2) Most 3d printer tech comes from india and china, who dont have the same problems with shipping stuff to that part of the world.
      3) if you want to a 3d printer can be broken down into a bunch of small parts that are easily smuggled.

  • Your 30-cent stethoscope seems to be an excellent example of "Intermediate Technology" (or "Appropriate Technology") as popularized by Dr Hans Schumacher in his influential book, Small is Beautiful.

    https://en.wikipedia.org/wiki/Appropriate_technology [wikipedia.org]

    Do you think that 3D printing will become increasingly important in the third world with regards to improving basic medicine, agriculture etc?

  • I am guessing this technology can be used to print needles as well. Well... everything but the actual metal needle part. Maybe that will be printable in the near future? Or is there something other than steel that can be used for the needle to do injections?

  • Ultra-Low Cost Medical Devices*

    *for entertainment purposes only, in the USA.

  • by fortunatus ( 445210 ) on Wednesday August 19, 2015 @03:42PM (#50349187)

    While reviewing the online repository for the stethoscope design, I saw that mainly it's the sound gathering part that is 3D printed. The rest is - reasonably - made out of regular stuff. So then, with some regular stuff, can't local people figure out how to make stethoscopes? They really can't figure out that one sound gathering piece? It takes a doctor/hacker to come from some land far away bearing the URL to a 3D printable part to solve the problem?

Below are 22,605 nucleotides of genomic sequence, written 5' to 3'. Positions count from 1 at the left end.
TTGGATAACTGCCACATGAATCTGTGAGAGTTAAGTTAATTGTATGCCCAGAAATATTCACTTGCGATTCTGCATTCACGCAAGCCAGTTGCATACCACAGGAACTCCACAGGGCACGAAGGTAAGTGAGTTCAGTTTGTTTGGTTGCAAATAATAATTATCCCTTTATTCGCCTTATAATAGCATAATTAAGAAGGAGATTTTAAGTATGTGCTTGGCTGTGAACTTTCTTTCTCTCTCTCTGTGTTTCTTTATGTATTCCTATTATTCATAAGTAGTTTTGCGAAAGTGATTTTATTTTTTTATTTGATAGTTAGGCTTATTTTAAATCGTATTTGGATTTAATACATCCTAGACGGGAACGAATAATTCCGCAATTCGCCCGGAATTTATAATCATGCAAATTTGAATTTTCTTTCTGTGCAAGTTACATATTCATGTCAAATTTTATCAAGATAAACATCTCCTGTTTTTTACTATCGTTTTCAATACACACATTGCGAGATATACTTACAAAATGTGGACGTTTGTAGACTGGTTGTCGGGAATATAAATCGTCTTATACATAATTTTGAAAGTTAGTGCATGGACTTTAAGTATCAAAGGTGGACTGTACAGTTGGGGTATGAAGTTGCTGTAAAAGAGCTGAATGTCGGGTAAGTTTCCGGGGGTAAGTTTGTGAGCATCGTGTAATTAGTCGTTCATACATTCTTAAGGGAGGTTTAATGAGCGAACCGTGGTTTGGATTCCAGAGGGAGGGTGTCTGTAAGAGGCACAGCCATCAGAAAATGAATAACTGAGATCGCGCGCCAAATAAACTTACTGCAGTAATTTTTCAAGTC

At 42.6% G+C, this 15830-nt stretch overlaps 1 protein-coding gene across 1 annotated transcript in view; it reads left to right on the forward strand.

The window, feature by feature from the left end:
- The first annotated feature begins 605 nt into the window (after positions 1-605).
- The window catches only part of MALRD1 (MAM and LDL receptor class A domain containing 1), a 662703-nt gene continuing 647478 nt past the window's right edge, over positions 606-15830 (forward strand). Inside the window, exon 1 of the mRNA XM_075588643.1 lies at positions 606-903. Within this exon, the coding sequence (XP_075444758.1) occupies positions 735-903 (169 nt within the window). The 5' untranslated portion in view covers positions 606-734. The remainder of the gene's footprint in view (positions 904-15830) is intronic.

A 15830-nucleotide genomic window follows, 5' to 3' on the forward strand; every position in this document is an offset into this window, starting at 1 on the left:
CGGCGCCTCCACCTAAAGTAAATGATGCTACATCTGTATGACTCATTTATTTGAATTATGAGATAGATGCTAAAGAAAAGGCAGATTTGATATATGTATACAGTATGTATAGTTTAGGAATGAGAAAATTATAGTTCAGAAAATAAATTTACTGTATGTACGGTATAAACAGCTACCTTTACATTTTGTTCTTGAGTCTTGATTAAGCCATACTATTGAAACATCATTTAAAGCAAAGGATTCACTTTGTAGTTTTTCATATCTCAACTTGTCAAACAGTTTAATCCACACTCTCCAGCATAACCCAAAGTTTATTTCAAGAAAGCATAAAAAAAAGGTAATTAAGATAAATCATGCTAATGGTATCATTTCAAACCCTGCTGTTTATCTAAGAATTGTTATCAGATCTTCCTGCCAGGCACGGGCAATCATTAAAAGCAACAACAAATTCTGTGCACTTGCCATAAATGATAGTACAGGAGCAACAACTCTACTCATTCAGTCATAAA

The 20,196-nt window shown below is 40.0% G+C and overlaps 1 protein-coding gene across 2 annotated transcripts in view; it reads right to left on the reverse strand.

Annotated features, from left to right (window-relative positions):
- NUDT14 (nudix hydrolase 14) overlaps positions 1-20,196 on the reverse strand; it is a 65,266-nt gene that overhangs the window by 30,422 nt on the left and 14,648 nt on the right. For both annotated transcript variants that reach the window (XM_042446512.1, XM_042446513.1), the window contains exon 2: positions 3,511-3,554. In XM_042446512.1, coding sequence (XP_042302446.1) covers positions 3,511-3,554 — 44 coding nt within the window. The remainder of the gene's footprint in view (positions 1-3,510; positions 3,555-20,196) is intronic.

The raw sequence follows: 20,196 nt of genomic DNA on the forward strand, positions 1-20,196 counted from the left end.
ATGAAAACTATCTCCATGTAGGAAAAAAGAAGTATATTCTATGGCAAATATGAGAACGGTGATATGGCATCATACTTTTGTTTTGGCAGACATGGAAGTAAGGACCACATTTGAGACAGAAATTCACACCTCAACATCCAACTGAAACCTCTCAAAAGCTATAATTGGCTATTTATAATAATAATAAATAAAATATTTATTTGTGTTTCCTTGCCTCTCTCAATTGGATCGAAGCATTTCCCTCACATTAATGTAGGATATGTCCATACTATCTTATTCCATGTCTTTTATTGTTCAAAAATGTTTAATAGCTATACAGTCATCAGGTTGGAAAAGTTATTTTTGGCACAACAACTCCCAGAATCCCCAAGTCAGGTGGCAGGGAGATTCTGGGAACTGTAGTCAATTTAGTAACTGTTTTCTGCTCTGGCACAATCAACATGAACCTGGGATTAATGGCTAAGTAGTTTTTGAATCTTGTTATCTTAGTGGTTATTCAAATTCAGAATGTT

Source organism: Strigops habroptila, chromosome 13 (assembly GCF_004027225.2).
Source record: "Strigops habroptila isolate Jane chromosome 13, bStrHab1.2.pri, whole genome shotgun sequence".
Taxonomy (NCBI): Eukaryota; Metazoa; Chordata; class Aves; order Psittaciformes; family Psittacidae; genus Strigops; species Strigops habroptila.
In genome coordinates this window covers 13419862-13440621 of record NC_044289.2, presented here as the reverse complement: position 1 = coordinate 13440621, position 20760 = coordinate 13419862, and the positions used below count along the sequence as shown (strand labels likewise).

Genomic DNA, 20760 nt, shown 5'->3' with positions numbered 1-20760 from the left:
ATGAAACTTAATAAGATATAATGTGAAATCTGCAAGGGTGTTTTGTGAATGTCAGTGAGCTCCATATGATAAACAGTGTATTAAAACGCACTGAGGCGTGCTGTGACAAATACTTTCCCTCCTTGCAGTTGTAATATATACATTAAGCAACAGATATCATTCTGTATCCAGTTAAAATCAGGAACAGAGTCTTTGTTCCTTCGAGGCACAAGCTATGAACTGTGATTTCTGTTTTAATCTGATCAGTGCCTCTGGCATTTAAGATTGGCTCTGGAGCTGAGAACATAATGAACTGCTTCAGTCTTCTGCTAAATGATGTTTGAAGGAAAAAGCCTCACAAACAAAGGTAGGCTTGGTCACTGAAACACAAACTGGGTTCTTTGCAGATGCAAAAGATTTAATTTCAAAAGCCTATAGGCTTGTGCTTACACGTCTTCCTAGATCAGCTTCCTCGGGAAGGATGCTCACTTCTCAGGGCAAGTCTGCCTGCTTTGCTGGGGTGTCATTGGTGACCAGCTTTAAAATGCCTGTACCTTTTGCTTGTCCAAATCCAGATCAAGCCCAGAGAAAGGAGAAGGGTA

• by McLae ( 606725 ) on Wednesday August 19, 2015 @03:58PM (#50349323) Homepage
    With all the allergies to various materials, such as nickle and latex, what materials can be 3d-printed that are medically inert? Surgical instruments are stainless steel, implants are titanium, how do you print these? It seems another whole line of questions to find proper materials that can be printed.
  • I've read there are other 3D-printed stethoscopes. Is yours (the Gila 3D stethoscope) attracting attention because it's better, or cheaper, or because it's actually getting used? Or is the Gila 3D stethoscope getting attention not for what it is but for it being an example from a domain where 3D seems set to bring radical change?

    • This question didn't spring to mind at first. Seems a bit basic. But I wrote it because a lot of the comments so far indicate that people (myself included) don't know a hell of a lot about this project other than that it exists.

  • I have ideas for several medical devices.
    But what is the most cost effective way to get them in hands of Doctors ?

    Does the exist an doctor equivalent of Slashdot where you can post a story about it or buy ads ?

    • If they could be used by veterinarians, that would be a good starting place. There are fewer laws/restrictions regarding equipment used in a veterinary practice.
  • What other devices would you like and what do you think is attainable during these methods?

    I personally work in (research) MRI and regularly create custom solutions and thus I know the difference in cost between creating a device (eg. AV presentation, stimulus response, infant tactile stimulus) vs. buying the commercial model(s). Usually, even if you factor in labor, the difference is one to several orders of magnitude different.

    What are countries/regions missing desperately simply due to their retail cost